Etsy Inc. (NASDAQ: ETSY) – 10 Weirdest Toys Ever


Yes, it’s that time of year again – when the question of what to buy kids for the holiday season comes to the fore.

Over the years, parents wandering the aisles of retail stores and browsing the pages of e-commerce sites have come across toys that would cause varying degrees of horror and confusion among poor tykes expecting something to happen. ‘a little more conventional.

For your viewing pleasure, and as a warning on what to avoid for the holidays, here is Benzinga’s naughty but likable list of the 10 weirdest toys of all time.

Golden Girls Action Figures. No one will thank the creator of this collection for being a friend – that of Bea Arthur Dorothy looks like Harvey Fierstein in kimono, Estelle Getty Looks like Sophia just got hit by a bus, McClanahan’s Street Blanche does not have an average torso and it has to be assumed that the fourth doll is Betty white Rose, though the facial inspiration clearly wasn’t from the legendary sitcom star. Someone pass the cheesecake, please.

Handi squirrel finger hand puppet. This product of Aqkilo consists of five finger puppets – one head and four legs – believed to resemble a squirrel. Except it looks like the poor squirrel has been dismembered and its head and limbs are floating around each other.


Little shit. There’s a surprisingly large volume of toys with feces on it, but this shit doll is arguably one of the least attractive in this smelly segment. The Etsy (NASDAQ: ETSY) The creator of the product claims that each item in this line is individually hand sculpted – much like snowflakes, no two droppings are the same.


Mega plumber action figure. Sure, Superman can fend off alien attacks and Batman can outwit Mad Criminals, but can either unclog a saved drain. American standard, the company that makes toilets, offered kids a very different superhero: Mega Plumber! This action figure comes with its own key and toilet, ensuring kids have hours of fun imagining how to save the day in the bathroom. (Obviously, Lil Shitz will be unhappy to show wit with this toy!)


Mutant rabbit. You won’t say, “What’s up, Doc?” “With this product, although you might say” WTF? With this bunny who has three ears and four arms. Obviously, Mutant Bunny has the warped bunny market all to himself.


My first bacon. This 19 inch tall plush doll says “I’m bacon!” When he’s in a hurry. Why a child would want to squeeze a 19-inch-tall talking bacon has yet to be explained.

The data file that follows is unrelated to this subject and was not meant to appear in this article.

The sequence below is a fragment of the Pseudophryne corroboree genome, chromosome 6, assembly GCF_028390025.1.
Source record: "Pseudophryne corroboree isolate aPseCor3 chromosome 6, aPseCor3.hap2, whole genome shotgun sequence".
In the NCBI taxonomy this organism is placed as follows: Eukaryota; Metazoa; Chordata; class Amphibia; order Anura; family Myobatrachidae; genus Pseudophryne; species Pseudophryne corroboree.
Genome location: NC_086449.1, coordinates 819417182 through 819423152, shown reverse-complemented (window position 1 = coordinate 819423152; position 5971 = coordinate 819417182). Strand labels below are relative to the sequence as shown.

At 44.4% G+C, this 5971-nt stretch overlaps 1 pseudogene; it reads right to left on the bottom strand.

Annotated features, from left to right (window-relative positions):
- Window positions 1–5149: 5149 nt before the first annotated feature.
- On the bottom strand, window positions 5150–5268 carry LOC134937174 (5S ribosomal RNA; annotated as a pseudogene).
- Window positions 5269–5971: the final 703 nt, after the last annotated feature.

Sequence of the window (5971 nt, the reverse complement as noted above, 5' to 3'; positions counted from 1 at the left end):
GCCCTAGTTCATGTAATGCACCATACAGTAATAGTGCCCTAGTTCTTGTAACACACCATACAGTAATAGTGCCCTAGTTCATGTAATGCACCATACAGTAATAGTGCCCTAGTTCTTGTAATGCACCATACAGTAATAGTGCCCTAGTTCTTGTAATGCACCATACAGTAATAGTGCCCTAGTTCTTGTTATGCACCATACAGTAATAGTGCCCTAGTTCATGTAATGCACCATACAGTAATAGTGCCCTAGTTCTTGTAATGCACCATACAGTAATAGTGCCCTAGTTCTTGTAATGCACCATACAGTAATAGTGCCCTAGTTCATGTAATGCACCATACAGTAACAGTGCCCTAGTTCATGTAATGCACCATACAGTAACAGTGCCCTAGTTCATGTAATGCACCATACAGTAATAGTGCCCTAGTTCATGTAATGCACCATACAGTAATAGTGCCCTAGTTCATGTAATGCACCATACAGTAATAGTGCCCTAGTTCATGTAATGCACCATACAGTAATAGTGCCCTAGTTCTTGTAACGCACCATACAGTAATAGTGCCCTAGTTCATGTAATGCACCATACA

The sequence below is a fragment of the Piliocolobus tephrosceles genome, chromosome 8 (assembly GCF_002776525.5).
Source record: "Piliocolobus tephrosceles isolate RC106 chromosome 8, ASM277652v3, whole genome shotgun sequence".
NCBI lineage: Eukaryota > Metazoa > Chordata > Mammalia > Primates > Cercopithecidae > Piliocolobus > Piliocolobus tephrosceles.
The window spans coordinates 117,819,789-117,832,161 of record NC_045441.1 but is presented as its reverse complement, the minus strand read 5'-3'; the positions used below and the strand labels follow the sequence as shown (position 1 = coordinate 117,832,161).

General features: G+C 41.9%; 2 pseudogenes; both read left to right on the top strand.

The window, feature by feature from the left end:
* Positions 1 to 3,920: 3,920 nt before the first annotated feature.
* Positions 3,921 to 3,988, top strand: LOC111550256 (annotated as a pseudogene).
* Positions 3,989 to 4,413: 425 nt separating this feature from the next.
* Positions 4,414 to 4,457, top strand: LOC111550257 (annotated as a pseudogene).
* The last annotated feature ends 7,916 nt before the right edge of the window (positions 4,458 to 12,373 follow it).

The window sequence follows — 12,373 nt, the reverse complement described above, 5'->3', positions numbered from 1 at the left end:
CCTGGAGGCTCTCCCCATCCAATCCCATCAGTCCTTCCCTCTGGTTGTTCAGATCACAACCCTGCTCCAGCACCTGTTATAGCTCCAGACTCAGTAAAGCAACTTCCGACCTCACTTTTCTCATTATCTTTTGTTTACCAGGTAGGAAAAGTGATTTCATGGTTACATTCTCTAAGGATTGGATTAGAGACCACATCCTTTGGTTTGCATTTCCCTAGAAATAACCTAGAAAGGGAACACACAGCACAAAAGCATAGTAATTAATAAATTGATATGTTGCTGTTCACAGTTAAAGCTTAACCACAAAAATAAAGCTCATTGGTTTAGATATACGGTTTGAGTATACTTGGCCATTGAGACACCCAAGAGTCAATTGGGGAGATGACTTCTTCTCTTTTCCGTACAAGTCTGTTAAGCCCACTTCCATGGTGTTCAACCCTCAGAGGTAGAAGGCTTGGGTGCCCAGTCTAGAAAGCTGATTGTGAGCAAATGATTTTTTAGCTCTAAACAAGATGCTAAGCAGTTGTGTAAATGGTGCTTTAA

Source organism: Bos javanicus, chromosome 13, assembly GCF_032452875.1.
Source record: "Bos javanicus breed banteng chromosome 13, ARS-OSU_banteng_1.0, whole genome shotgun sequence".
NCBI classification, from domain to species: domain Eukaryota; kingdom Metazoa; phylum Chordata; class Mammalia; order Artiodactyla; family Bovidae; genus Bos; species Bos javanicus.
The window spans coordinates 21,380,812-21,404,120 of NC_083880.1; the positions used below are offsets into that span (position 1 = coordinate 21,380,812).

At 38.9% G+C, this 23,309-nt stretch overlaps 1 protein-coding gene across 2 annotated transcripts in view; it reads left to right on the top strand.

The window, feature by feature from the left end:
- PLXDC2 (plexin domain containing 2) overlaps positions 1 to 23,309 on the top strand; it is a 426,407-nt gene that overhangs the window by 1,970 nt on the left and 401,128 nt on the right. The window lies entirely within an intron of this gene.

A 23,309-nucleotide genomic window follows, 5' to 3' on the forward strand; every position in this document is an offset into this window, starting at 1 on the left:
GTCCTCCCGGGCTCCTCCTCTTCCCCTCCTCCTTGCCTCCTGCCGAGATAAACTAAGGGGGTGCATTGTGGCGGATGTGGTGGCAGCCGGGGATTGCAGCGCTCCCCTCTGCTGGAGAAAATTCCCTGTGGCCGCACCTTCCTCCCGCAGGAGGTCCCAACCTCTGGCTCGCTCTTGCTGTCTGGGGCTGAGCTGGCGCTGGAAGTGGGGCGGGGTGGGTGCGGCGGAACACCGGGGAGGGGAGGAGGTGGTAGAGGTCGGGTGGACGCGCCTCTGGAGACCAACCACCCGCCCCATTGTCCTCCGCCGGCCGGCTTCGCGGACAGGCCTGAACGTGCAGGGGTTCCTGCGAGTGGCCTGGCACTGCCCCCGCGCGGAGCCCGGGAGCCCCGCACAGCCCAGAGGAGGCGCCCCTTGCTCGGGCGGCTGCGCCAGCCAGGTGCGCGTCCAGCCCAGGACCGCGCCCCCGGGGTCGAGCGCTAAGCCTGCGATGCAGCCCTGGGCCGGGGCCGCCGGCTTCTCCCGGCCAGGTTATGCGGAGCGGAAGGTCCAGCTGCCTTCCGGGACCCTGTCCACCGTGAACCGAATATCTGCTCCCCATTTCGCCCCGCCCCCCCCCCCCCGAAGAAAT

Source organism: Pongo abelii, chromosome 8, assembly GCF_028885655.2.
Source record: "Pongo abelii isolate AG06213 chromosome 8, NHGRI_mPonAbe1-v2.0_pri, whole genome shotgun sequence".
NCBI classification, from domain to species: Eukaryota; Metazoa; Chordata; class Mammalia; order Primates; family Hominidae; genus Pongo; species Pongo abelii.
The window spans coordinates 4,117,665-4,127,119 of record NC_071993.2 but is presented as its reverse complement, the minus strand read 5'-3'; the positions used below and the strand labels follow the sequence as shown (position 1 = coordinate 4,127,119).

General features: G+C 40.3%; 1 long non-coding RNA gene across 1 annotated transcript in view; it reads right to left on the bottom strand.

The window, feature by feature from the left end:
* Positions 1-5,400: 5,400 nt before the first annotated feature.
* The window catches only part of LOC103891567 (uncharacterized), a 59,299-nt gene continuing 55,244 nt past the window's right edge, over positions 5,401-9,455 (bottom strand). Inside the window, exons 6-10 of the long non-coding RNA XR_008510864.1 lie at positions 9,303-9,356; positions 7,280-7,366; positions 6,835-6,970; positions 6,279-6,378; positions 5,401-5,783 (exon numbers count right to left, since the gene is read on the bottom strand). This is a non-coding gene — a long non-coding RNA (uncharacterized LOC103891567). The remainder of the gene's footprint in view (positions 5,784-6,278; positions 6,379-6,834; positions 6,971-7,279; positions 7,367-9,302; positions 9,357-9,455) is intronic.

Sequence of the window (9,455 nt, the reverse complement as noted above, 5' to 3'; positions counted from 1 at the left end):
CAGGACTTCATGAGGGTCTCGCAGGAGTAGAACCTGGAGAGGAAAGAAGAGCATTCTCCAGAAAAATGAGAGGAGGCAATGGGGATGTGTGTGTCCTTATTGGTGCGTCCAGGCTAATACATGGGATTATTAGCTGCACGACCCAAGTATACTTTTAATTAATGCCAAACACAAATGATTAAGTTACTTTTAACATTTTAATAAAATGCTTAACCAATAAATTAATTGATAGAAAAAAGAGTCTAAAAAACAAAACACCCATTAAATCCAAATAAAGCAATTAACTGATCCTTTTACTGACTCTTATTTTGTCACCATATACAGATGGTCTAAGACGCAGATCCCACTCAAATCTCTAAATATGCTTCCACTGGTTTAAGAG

Company stone. One of the most notorious fashions of the 1970s was this offer created by an advertiser Gary Dahl, who collected stones on the beach of Rosarito in Mexico. Dahl sold these items in custom cardboard boxes (with breathing holes) that included straw beds for the most unlikely pets. Retailing at $ 4 a box, Dahl made over $ 1 million before fashion lost its appeal and pet stones were thrown out the window.


Sense of the Just Alliance. This notorious Chinese knockoff features a sextet of pop culture heroes united in a hitherto unknown league of benefactors. Heroes (or their unreasonable facsimiles) include Batman, Superman, Spider-Man, one of the Power Rangers, Shrek and Lightning McQueen from “Cars”. Obviously, this is the perfect gift for kids with minimal knowledge of IP infringement.


Stretch Armstrong. Originally introduced in 1976, the purpose of this latex doll was to have the arms and legs stretched as far as children could pull. While adequate as a test of juvenile strength, it has also been found to test the patience of parents whose children left Stretch Armstrong in a hot car – as the doll was known to melt into a sticky, difficult-to-clean material. (A 2019 reissue of the toy is designed to avoid that fondant mess.)


20th Century War Criminals: Adolf Hitler. GI Joe’s greatest nemesis has his own action figure – a 12-inch tall Führer who humorlessly watches the poor kids who somehow end up with him. The manufacturer also produced Heinrich himmler and Hermann Göring dolls to accompany the Hitler doll in his quest to conquer the world.


Photos courtesy of Amazon and Etsy.

© 2021 Benzinga does not provide investment advice. All rights reserved.

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Raymond I. Langston